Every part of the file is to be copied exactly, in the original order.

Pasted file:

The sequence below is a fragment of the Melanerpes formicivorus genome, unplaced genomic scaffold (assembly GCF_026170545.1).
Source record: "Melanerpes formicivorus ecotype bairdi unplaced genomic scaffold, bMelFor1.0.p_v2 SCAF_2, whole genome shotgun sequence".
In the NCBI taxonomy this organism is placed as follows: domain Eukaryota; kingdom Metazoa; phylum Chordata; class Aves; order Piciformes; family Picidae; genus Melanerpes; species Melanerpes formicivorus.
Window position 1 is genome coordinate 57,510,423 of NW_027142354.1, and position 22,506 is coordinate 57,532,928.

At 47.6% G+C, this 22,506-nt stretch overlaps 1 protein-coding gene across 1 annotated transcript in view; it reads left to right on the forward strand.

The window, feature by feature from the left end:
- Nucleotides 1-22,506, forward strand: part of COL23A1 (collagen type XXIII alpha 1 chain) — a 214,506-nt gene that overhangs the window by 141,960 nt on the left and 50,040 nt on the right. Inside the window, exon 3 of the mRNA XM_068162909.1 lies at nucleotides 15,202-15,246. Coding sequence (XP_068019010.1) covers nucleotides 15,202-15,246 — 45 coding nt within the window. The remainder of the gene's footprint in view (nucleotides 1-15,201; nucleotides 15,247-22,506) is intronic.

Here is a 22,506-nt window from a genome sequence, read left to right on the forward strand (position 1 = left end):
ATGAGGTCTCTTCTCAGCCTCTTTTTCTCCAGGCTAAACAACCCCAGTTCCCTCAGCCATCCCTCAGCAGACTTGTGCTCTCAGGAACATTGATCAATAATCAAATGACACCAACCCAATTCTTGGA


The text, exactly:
The sequence below is a fragment of the Melanerpes formicivorus genome, unplaced genomic scaffold (assembly GCF_026170545.1).
Source record: "Melanerpes formicivorus ecotype bairdi unplaced genomic scaffold, bMelFor1.0.p_v2 SCAF_2, whole genome shotgun sequence".
In the NCBI taxonomy this organism is placed as follows: domain Eukaryota; kingdom Metazoa; phylum Chordata; class Aves; order Piciformes; family Picidae; genus Melanerpes; species Melanerpes formicivorus.
Window position 1 is genome coordinate 57,510,423 of NW_027142354.1, and position 22,506 is coordinate 57,532,928.

At 47.6% G+C, this 22,506-nt stretch overlaps 1 protein-coding gene across 1 annotated transcript in view; it reads left to right on the forward strand.

The window, feature by feature from the left end:
- Nucleotides 1-22,506, forward strand: part of COL23A1 (collagen type XXIII alpha 1 chain) — a 214,506-nt gene that overhangs the window by 141,960 nt on the left and 50,040 nt on the right. Inside the window, exon 3 of the mRNA XM_068162909.1 lies at nucleotides 15,202-15,246. Coding sequence (XP_068019010.1) covers nucleotides 15,202-15,246 — 45 coding nt within the window. The remainder of the gene's footprint in view (nucleotides 1-15,201; nucleotides 15,247-22,506) is intronic.

Here is a 22,506-nt window from a genome sequence, read left to right on the forward strand (position 1 = left end):
ATGAGGTCTCTTCTCAGCCTCTTTTTCTCCAGGCTAAACAACCCCAGTTCCCTCAGCCATCCCTCAGCAGACTTGTGCTCTCAGGAACATTGATCAATAATCAAATGACACCAACCCAATTCTTGGA